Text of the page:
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Helping your clients manage a late-blooming spring selling season

Spring is traditionally the busiest time of year for real estate in Australia, with sales and listing volumes typically rising from September through until the Christmas holiday season. Typically, buyer demand and seller supply increase. However, the impact on prices is usually marginal.

We typically work with the clients of financial advisers. With property being one of our major asset classes, and credit central to most financial plans, a common question we have been asked is what we think spring will bring this year for home buyers and investors as we emerge from lockdown.

Here we share our views on a simmering market and provide some home-buyer and investor tips as we head towards a late-blooming spring selling season!

What history tells us

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Historically, in Australia, the warmer weather of spring not only tells us the footy finals are upon us, it also brings a rush of new listings. CoreLogic data over a 10-year period shows an uplift in new listings of 15.7 per cent through this period, and real estate agents are indicating stock has been sand-bagged through lockdown and expect an additional 10 per cent uplift in stock on the last two years as restrictions are eased, confidence is restored and active buyer numbers remain high.

Interestingly, buyer activity does not have as strong a seasonal effect, with the data telling us that buyer activity is usually up by 6 per cent through spring.

What this means for buyers is that stock is coming, and for vendors, while the rate of growth in prices may be more subdued with the increased supply, they will still get the benefit of the market uplift we have seen over the last 12 months of 18.4 per cent to August this year — a 32-year high.

Tailwinds in place

Coming into spring 2021, the majority of Australia is in lockdown, and while demand has remained high, the supply side has been down — with SQM research indicating listings were down by 26 per cent in August 2021. With the nation set to emerge from a lockdown that pressed paused on the big city markets, the tailwinds are there suggesting a late-blooming selling season, with agents planning for a short summer break as they seek to capitalise on a wave of expected sales.

  • Mortgage rates remain at record lows, with the RBA as recently as last week again indicating they will remain low in the medium term to 2024.
  • Household savings have grown.
  • Stock is set to rise.
  • International borders remain closed.
  • Targeted government fiscal stimulus.
  • Previous lockdowns have seen a robust recovery in sales volumes and vendor activity! 

Owner-occupiers — securing a property

With both first home buyers and upgraders struggling with low stock and affordability constraints, we have been providing guidance to clients:

  • Ensure your clients have a finance pre-approval in place so they know their numbers and are ready to buy.
  • Be ready for a quick turnaround. Properties are transacting at an increasingly rapid rate.
  • Consider engaging a buyer’s agent.
  • Clients need to be patient — the market is competitive.
  • Be realistic — it may be clients need to reset their target area and scope of property.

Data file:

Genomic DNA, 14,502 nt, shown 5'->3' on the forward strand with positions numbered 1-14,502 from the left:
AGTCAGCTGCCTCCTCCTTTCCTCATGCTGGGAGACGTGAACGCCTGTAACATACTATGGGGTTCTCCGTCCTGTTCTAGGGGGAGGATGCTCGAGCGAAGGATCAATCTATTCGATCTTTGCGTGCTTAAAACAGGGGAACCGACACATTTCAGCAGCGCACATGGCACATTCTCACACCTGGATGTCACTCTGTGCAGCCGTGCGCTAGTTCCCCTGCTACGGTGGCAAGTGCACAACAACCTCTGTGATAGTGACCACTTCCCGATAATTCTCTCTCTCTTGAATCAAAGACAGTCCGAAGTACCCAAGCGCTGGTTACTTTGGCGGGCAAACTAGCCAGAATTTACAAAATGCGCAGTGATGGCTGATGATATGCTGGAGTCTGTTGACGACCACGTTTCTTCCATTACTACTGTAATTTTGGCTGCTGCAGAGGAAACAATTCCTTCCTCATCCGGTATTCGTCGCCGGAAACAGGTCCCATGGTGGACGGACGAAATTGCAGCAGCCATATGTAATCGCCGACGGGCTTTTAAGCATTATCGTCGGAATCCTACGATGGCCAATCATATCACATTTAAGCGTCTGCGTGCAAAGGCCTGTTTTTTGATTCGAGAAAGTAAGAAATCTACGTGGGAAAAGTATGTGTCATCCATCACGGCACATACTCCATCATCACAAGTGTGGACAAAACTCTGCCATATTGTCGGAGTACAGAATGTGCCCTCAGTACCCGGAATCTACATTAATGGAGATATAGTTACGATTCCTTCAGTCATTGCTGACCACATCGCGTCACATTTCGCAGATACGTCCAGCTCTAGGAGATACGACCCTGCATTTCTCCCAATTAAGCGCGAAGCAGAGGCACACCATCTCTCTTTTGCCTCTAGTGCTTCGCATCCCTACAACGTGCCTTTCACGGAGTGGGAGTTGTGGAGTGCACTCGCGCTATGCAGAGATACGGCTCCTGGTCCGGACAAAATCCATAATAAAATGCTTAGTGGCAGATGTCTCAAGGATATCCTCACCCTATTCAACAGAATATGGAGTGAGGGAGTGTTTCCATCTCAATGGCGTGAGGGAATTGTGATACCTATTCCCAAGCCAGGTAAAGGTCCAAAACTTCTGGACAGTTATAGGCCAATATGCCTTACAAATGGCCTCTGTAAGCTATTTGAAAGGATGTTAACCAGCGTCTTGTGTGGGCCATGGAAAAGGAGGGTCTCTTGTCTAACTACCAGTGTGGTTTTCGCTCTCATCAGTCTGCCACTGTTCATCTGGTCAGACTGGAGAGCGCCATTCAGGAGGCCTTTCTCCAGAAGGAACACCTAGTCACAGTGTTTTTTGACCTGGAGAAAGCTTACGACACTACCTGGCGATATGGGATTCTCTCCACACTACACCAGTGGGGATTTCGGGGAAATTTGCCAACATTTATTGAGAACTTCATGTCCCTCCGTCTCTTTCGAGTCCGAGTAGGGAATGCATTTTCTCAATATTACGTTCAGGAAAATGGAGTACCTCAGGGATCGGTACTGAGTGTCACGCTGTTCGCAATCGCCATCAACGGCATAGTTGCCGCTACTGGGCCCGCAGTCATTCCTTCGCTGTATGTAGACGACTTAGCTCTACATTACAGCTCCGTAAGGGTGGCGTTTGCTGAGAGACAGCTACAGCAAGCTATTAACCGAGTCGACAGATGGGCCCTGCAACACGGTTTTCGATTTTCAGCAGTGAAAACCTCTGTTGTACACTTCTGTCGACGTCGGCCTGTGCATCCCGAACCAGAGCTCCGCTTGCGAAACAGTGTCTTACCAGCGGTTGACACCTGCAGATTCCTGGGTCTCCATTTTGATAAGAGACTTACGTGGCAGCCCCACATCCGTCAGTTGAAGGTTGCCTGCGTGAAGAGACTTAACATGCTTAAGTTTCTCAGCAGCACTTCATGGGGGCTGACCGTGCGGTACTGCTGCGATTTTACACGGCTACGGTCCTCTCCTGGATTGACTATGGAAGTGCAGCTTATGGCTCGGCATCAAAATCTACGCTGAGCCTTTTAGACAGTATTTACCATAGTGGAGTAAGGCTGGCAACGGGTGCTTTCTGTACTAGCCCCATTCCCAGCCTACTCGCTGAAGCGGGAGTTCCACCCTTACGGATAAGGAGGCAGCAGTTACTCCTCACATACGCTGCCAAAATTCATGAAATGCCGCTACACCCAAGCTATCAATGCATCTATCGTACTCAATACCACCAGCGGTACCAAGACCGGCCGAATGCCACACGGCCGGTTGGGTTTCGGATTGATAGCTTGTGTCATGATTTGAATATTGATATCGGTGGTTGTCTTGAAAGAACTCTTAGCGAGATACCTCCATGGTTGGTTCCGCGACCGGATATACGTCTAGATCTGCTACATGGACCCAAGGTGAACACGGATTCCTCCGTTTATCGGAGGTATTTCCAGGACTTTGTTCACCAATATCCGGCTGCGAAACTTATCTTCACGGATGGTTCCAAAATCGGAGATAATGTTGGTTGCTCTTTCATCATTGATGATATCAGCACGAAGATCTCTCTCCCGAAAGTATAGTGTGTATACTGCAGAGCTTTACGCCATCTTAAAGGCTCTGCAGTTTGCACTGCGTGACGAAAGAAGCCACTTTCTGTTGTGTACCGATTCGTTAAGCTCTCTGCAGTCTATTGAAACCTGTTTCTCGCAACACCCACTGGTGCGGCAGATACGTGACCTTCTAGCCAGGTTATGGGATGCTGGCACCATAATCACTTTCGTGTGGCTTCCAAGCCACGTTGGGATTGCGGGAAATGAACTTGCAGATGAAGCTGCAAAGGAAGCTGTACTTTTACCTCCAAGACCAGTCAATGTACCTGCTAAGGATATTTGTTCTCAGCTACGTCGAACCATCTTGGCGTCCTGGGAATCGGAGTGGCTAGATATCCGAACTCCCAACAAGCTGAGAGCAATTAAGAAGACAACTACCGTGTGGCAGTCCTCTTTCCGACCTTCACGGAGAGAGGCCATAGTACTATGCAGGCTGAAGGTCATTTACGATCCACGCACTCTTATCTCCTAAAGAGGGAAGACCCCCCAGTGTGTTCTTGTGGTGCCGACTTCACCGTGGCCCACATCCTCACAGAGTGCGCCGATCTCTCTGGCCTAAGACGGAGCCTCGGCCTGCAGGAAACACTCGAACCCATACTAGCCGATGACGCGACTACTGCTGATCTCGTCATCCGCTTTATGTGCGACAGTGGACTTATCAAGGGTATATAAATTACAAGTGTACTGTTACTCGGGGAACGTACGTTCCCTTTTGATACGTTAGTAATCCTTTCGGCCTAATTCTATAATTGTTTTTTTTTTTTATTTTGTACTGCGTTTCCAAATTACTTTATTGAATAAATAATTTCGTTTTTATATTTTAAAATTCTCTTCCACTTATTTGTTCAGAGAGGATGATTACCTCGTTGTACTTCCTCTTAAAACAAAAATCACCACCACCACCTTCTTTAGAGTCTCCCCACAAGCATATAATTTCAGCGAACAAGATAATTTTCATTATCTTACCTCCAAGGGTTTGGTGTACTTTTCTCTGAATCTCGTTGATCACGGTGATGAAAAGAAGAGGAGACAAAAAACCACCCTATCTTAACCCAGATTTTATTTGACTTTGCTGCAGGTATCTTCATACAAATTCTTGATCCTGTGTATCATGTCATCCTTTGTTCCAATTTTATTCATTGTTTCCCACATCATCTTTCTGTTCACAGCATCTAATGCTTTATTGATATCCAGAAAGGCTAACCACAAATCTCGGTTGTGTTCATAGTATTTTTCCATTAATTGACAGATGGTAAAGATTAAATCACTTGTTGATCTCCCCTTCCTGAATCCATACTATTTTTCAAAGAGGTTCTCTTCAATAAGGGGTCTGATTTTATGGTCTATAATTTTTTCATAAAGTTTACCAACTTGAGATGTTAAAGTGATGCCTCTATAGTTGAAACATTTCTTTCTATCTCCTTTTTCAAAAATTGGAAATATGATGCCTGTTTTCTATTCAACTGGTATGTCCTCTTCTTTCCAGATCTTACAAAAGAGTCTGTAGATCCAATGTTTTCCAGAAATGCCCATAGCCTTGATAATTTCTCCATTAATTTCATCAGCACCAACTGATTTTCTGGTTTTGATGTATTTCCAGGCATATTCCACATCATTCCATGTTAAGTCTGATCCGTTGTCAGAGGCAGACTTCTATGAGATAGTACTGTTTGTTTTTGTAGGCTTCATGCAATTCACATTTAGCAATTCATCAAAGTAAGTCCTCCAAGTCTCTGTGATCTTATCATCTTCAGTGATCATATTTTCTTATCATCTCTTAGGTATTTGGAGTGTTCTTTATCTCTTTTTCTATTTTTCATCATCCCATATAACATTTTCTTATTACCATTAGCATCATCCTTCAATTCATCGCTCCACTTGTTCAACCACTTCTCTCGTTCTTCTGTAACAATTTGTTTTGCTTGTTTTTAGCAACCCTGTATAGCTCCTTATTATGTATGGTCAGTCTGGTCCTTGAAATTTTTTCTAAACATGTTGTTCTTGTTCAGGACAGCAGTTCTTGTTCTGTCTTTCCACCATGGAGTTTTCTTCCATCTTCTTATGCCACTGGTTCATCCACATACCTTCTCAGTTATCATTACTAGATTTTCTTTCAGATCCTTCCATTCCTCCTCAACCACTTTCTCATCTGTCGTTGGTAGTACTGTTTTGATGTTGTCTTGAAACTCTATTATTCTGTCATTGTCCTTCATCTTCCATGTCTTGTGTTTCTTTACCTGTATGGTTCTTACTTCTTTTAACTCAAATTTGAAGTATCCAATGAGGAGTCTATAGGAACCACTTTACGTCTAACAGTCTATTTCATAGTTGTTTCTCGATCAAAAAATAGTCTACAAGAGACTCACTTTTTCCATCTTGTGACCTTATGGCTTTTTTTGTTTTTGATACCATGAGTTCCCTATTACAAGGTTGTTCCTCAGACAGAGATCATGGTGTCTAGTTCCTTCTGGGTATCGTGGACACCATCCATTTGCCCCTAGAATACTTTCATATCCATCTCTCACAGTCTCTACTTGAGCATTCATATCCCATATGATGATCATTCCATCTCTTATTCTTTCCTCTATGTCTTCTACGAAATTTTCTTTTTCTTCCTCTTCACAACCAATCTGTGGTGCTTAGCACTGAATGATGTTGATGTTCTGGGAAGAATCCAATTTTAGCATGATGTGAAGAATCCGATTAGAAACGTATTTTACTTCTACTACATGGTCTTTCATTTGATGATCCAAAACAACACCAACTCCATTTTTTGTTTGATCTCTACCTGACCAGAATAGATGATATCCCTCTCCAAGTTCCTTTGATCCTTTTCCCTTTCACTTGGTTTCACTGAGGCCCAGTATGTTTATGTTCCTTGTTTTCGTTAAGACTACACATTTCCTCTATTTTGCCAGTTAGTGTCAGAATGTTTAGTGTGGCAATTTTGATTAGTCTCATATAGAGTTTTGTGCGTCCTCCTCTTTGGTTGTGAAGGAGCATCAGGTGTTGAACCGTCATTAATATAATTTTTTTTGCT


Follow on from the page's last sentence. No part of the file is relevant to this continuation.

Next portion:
• Maintain discipline in the market — set rules and stick to them!
  • Some are considering stepping stone to home ownership to rent where they want to live, then buy to invest where they can afford.

Investors — managing a rising market with limited stock

In contrast to owner-occupier activity, COVID brought subdued investor activity that is now bouncing back — albeit investor credit activity remains below its long-term average of total loan approvals.

  • Be clear on the strategy — what your clients want to achieve and their end goal.
  • Understand the investment approach — whether it be to live off the income, maximise equity and build a portfolio or a combination.
  • Do your homework!
    • Does the property have strong capital growth potential? 
    • Understand the region, its infrastructure and economy, tenancy rates, expected rental income, and what are comparative prices?
  • Analyse the cash flow: what can they afford and the potential costs to hold the property.
  • Not every property makes a good investment! Successful property investors do their homework and never stop researching the market to capitalise on the best opportunities across all Australia’s property markets.
  • And finally, as with investing in any asset class, critical for property investors is to remain disciplined and keep emotion to one side –— whether capitalising and selling in a rising market, getting into the market now or positioning themselves for the future. A quality asset will stand the test of time and, for most, property is a long-term investment, not bound by the short-term sentiment of market emotion.

Will we see a more equitable market as we enter 2022?

In summary, as we enter spring right now, we have a number of influences at play: 

  • The regulator is maintaining a laser-like focus on conditions and behaviours and the tightening of credit conditions being discussed.
  • Affordability constraints and low stock is impacting first-home-buyer activity.
  • Sellers are waiting for lockdowns to finish to gain a wider buying audience.

So, the last 12 months have seen demand outweighing supply, creating strong selling conditions and some urgency among buyers. It may be that a lift in supply brings a calming of the storm, a rebalancing of sorts, between sellers and buyers and a more equitable market as we enter 2022.

Anthony Landahl, managing director, Equilibria Finance

Helping your clients manage a late-blooming spring selling season
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